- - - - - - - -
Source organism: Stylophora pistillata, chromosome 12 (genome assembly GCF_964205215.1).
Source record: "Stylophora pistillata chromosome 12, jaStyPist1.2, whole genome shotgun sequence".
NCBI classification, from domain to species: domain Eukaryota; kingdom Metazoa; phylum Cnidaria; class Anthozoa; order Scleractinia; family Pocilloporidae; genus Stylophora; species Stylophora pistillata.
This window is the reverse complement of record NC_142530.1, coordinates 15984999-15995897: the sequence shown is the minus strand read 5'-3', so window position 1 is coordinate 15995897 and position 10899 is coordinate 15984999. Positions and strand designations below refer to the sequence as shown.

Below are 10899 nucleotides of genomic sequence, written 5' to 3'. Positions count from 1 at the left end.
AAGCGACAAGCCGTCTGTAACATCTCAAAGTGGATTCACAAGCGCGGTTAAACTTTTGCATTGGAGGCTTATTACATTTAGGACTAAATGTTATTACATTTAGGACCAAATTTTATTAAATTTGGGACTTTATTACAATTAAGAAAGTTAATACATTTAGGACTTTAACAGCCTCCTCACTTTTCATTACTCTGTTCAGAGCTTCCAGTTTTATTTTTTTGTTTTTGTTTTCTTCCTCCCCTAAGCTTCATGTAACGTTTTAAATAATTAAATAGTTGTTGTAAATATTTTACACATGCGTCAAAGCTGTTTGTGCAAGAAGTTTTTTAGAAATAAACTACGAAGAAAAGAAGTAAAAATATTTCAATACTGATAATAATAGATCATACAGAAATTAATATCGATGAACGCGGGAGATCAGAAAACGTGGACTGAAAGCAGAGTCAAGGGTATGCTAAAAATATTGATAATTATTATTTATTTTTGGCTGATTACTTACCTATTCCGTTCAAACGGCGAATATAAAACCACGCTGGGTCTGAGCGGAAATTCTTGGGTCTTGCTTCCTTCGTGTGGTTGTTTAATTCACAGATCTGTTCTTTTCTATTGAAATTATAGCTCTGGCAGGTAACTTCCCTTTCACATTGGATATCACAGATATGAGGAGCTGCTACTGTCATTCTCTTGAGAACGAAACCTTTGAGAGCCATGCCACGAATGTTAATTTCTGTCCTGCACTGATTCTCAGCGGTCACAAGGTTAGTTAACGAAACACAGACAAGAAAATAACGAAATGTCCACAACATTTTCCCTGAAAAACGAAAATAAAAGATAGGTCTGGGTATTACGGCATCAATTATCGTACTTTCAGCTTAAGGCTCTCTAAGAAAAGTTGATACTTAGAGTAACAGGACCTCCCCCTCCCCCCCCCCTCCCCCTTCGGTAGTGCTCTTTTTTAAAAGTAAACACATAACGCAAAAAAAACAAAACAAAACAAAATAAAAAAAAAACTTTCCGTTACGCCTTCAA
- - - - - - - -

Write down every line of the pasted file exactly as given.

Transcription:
Source organism: Stylophora pistillata, chromosome 12 (genome assembly GCF_964205215.1).
Source record: "Stylophora pistillata chromosome 12, jaStyPist1.2, whole genome shotgun sequence".
NCBI classification, from domain to species: domain Eukaryota; kingdom Metazoa; phylum Cnidaria; class Anthozoa; order Scleractinia; family Pocilloporidae; genus Stylophora; species Stylophora pistillata.
This window is the reverse complement of record NC_142530.1, coordinates 15984999-15995897: the sequence shown is the minus strand read 5'-3', so window position 1 is coordinate 15995897 and position 10899 is coordinate 15984999. Positions and strand designations below refer to the sequence as shown.

Below are 10899 nucleotides of genomic sequence, written 5' to 3'. Positions count from 1 at the left end.
AAGCGACAAGCCGTCTGTAACATCTCAAAGTGGATTCACAAGCGCGGTTAAACTTTTGCATTGGAGGCTTATTACATTTAGGACTAAATGTTATTACATTTAGGACCAAATTTTATTAAATTTGGGACTTTATTACAATTAAGAAAGTTAATACATTTAGGACTTTAACAGCCTCCTCACTTTTCATTACTCTGTTCAGAGCTTCCAGTTTTATTTTTTTGTTTTTGTTTTCTTCCTCCCCTAAGCTTCATGTAACGTTTTAAATAATTAAATAGTTGTTGTAAATATTTTACACATGCGTCAAAGCTGTTTGTGCAAGAAGTTTTTTAGAAATAAACTACGAAGAAAAGAAGTAAAAATATTTCAATACTGATAATAATAGATCATACAGAAATTAATATCGATGAACGCGGGAGATCAGAAAACGTGGACTGAAAGCAGAGTCAAGGGTATGCTAAAAATATTGATAATTATTATTTATTTTTGGCTGATTACTTACCTATTCCGTTCAAACGGCGAATATAAAACCACGCTGGGTCTGAGCGGAAATTCTTGGGTCTTGCTTCCTTCGTGTGGTTGTTTAATTCACAGATCTGTTCTTTTCTATTGAAATTATAGCTCTGGCAGGTAACTTCCCTTTCACATTGGATATCACAGATATGAGGAGCTGCTACTGTCATTCTCTTGAGAACGAAACCTTTGAGAGCCATGCCACGAATGTTAATTTCTGTCCTGCACTGATTCTCAGCGGTCACAAGGTTAGTTAACGAAACACAGACAAGAAAATAACGAAATGTCCACAACATTTTCCCTGAAAAACGAAAATAAAAGATAGGTCTGGGTATTACGGCATCAATTATCGTACTTTCAGCTTAAGGCTCTCTAAGAAAAGTTGATACTTAGAGTAACAGGACCTCCCCCTCCCCCCCCCCTCCCCCTTCGGTAGTGCTCTTTTTTAAAAGTAAACACATAACGCAAAAAAAACAAAACAAAACAAAATAAAAAAAAAACTTTCCGTTACGCCTTCAA